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The Revolutions of 1848 101: The Polish Uprising


The revolutions of 1848 are a separate chapter in the study of modern and contemporary European history. The “Springtime of the Peoples,” as they are called by some historians, played a decisive role in the development of the historical events of the 19th century, the 20th century, and also the present. This is the main reason why this 101 series of articles, dedicated to these revolutions, came into being. Specifically, reference will be made to the cases of many European countries and regions, such as France, the German States, the Italian States, Denmark, the territories of the Habsburg Empire, Sweden, Poland, and so on.

The Revolutions of 1848 series consist of nine main articles:

The Poles could not miss the Springtime of Nations as a nation deprived of independence and freedom since 1795. There had been no Polish state since the late 18th century, as the lands inhabited by the Poles were occupied by neighboring empires. The Prussian, Russian and Austrian empires divided and annexed the Polish territories and effectively deprived the Poles of their rights and their freedom. In fact, in the territories occupied by Prussia, an attempt of “Germanization” was made during the first half of the 19th century. The Polish language was replaced by the German language in the education system and only Germans were appointed to the local government and administration. The Poles rebelled many times, but without success. The first revolution was in 1807 with the support of Napoleon and another very important one took place in November 1830, to which a reference was made in the second introductory article of this series (here). Of course, the fair demands of the Poles were ignored at the Congress of Vienna in 1815 (more here). Subsequently, the Prussians attempted to Germanize the Polish areas, as it is mentioned. In these areas, the Poles were excluded from the local government of their territories and the German language was imposed on all schools. German settlements were founded in areas with purely Polish populations. This was somewhat the case before 1848. The characteristic of the Polish desire for freedom is that apart from the Polish uprising, Polish volunteers fought in the revolutions in Italy, Germany, and other European states (Pekacz, 1997) (1). It is important to note that in 1848, the Poles of the Prussian-occupied territories of the Grand Duchy of Poznan (Greater Poland) revolted, while in 1830 the Poles of the Russian-occupied territories resurrected.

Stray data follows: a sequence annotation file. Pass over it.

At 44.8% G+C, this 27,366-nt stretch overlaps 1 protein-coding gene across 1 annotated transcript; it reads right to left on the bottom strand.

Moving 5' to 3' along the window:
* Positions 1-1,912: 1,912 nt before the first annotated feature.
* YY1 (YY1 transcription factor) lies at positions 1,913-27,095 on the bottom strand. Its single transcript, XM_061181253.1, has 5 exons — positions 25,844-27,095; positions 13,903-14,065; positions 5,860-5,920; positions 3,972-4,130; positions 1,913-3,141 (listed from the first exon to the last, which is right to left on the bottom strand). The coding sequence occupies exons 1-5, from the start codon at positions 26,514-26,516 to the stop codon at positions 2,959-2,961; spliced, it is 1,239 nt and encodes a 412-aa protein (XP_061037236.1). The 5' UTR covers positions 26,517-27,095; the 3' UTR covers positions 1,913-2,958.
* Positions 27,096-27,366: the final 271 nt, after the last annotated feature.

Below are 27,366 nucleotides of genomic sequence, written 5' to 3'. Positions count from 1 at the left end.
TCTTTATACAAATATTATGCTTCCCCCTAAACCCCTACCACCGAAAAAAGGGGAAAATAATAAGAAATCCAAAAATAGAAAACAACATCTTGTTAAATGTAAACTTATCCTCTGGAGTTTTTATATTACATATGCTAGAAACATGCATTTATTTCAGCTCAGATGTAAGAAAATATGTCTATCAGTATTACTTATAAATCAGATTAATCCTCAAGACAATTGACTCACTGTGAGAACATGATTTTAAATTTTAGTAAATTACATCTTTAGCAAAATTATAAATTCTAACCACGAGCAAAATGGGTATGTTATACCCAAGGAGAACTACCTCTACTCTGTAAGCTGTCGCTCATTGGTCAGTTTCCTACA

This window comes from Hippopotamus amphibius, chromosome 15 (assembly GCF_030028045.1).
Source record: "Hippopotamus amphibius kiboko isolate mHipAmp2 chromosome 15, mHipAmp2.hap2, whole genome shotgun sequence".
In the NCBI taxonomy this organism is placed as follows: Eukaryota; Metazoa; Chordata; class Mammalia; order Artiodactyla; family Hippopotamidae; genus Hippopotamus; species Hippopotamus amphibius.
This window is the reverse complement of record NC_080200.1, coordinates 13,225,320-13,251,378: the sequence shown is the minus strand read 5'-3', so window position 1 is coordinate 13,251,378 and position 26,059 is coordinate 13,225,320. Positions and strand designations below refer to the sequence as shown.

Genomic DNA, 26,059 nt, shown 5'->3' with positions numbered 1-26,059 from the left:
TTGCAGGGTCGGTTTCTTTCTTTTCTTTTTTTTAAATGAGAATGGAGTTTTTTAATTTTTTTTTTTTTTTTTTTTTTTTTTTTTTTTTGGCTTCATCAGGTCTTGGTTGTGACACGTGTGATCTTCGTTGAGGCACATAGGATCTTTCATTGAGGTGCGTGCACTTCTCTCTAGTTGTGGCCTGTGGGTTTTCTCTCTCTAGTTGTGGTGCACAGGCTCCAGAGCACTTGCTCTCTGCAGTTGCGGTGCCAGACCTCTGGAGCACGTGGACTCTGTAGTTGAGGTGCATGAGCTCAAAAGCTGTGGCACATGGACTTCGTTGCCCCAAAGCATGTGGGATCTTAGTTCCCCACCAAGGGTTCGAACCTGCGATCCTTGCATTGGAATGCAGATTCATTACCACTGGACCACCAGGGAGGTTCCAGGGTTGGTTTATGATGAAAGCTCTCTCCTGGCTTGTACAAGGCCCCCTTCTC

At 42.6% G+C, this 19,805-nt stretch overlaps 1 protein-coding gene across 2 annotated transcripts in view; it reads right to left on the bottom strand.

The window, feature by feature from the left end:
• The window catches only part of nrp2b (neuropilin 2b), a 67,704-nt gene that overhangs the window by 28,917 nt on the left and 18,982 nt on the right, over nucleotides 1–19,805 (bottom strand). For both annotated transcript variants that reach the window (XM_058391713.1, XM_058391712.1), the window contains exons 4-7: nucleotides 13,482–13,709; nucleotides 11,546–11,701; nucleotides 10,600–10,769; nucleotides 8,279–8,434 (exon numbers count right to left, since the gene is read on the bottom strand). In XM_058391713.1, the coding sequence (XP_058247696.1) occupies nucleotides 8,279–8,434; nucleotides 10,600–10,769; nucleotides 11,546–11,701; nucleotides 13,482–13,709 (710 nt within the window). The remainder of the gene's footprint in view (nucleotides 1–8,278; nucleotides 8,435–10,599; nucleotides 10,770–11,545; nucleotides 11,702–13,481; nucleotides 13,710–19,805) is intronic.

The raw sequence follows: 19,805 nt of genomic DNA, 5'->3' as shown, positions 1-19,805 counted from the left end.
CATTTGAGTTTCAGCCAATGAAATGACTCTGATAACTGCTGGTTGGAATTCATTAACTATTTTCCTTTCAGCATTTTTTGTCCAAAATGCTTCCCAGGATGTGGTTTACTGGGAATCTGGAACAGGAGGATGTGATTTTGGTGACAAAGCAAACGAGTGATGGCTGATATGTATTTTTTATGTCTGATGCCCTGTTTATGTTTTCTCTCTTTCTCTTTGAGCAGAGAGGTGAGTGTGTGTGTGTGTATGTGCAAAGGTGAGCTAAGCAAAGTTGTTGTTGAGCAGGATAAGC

The Polish Revolution of 1848, the battle of Miloslaw in 1848.,